If you’re reading this, it probably means you’re thinking pretty seriously about being an egg donor, and wondering exactly how to donate your eggs. You might be curious about egg donation requirements, eligibility, egg donor pay, and the medical side of the process. We’ve got you covered – let’s get into it.
What are the requirements for being an egg donor?
Once you decide you want to donate your eggs, you’ll want to check that you meet the egg donation eligibility requirements. Requirements are pretty standard across clinics, and they are the following:
- You should be a woman between the ages of 21 and 31
- You have a healthy Body Mass Index (BMI), which means you are not overweight
- You don’t smoke, and you’re not a heavy drinker
- You don’t have a history of STIs or other medical conditions, including cancer
- You don’t have a history of depression or substance abuse
- You haven’t recently travelled to an area with a high Zika risk
- You have either graduated, or are currently attending, college or university
These requirements have been put in place for your safety during the process, and for the benefit of the recipient who will use your eggs. If you have checked all the boxes, the next step is to fill out an online application and wait to hear back from an Ovatures coordinator.
Can I definitely donate if I meet the requirements?
It depends. It’s possible the coordinator will call you back to let you know there is not a match for your eggs, so you won’t be able to donate. Unfortunately, this does happen. Because Ovatures tries to retain a 1:1 donor to recipient ratio, if there is not a recipient for your eggs, you cannot donate at that time. In fact, the process is initiated from the recipient’s side; if a woman undergoing IVF learns she cannot use her own eggs to have a baby, and agrees to use donor eggs, her doctor will reach out to our team to let us know what kind of egg donor match she’ll need. Because recipients often want their egg donors to look like them (so their baby has a resemblance to the recipient, or intended mother), each recipient is looking for a very specific egg donor. In many cases, however, desiring donors who meet the requirements will indeed be matched with a recipient and be able to continue the process.
OK, so what happens if I meet the requirements?
This is where the process really begins. Once you meet the egg donor requirements, you will be invited to come in to an Ovatures clinic to meet your doctor so he or she can check your ovarian reserve and run some blood tests to make sure you’re a good candidate to donate.
At this visit, you’ll have a physical exam and a vaginal ultrasound so the doctor can see how many eggs you have in your ovaries. Your blood will also be taken to test for two of the most important fertility hormones – Follicle Stimulating Hormone (FSH) and Anti-Mullerian Hormone (AMH). FSH tests for how hard your brain is working to tell your ovaries to grow your eggs (if it’s working too hard, that could signal a problem), and AMH tests for your egg reserve, or the number of follicles (which contain eggs) growing inside your ovaries at that time.
You’ll also complete an online personality quiz, meet with a counselor to talk about why you want to donate your eggs, review consent forms, and do more blood work, including for genetic and infectious disease testing. You’ll also talk more about egg donor compensation.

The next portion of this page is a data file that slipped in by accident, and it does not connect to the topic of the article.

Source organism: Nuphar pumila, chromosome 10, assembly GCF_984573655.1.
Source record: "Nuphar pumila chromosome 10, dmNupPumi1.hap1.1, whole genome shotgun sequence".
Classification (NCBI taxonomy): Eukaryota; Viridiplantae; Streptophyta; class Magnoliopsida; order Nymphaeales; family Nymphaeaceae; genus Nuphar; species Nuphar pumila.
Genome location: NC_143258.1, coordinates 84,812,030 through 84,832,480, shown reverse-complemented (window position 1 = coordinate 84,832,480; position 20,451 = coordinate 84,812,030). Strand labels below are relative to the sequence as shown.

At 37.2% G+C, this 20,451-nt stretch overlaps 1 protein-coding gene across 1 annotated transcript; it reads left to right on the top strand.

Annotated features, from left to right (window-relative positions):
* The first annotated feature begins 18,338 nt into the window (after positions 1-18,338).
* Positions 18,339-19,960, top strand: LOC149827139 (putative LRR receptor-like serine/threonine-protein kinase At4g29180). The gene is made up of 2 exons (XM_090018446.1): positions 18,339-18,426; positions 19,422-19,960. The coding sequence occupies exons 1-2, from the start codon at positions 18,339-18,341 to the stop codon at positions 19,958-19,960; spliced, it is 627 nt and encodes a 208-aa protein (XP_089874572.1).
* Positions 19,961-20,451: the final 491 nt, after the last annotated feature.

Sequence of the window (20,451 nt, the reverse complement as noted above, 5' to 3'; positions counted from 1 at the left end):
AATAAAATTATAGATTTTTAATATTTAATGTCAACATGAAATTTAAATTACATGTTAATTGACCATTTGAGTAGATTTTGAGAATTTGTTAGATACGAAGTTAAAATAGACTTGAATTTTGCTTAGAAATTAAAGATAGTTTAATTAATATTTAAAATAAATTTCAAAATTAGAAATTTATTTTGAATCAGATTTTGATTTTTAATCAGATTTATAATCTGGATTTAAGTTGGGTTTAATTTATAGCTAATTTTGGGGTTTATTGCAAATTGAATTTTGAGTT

How much do you get for donating your eggs?
At Ovatures, you can make up to $8,500 for donating your eggs one time. While compensation varies across clinics and donation sites, nearly all will give some compensation to egg donors. Compensation is appropriate because not only are you giving the gift of life, you are taking time away from your other responsibilities to do it. What’s more, egg donors in the U.S. can donate as many as six times, making egg donation a great way to earn money in college. Because donors can donate again right after their first period following their procedure, egg donation is a great way for interested women to make money in a short amount of time.
What happens after that first egg donation consultation?
Once all those tests come back with flying colors and you are matched with a recipient, you’ll be cleared to begin your egg donation cycle. The reason we call it a cycle is because the process works with your natural menstrual cycle, only it makes it more efficient. Each month in a healthy reproductive system, many egg-containing follicles begin to grow inside each ovary. After a few days, one of those follicles grows bigger than the rest, becoming the dominant follicle that cycle. When that follicle becomes mature enough, its egg bursts through the ovary in the middle of the cycle, and ovulation occurs. The egg stays alive for about 24-36 hours, which is when it can be fertilized by sperm and a pregnancy can occur. That process repeats monthly throughout a woman’s reproductive life. While the natural process is remarkable, it’s not very efficient, because of the loss every month of many good eggs that do not become the dominant egg and do not ovulate. All those follicles that started to grow but didn’t mature fast enough for ovulation are lost through a process called atresia, which is essentially a breakdown of the follicle and the egg inside. The beauty of IVF (and egg donation) is capturing all the follicles in a woman’s monthly cycle at once so none are lost. Indeed, IVF and egg donation only grow existing follicles and don’t ‘take’ eggs from future cycles. So the good news is that donating eggs does not affect your personal fertility because these are eggs that would otherwise never be used.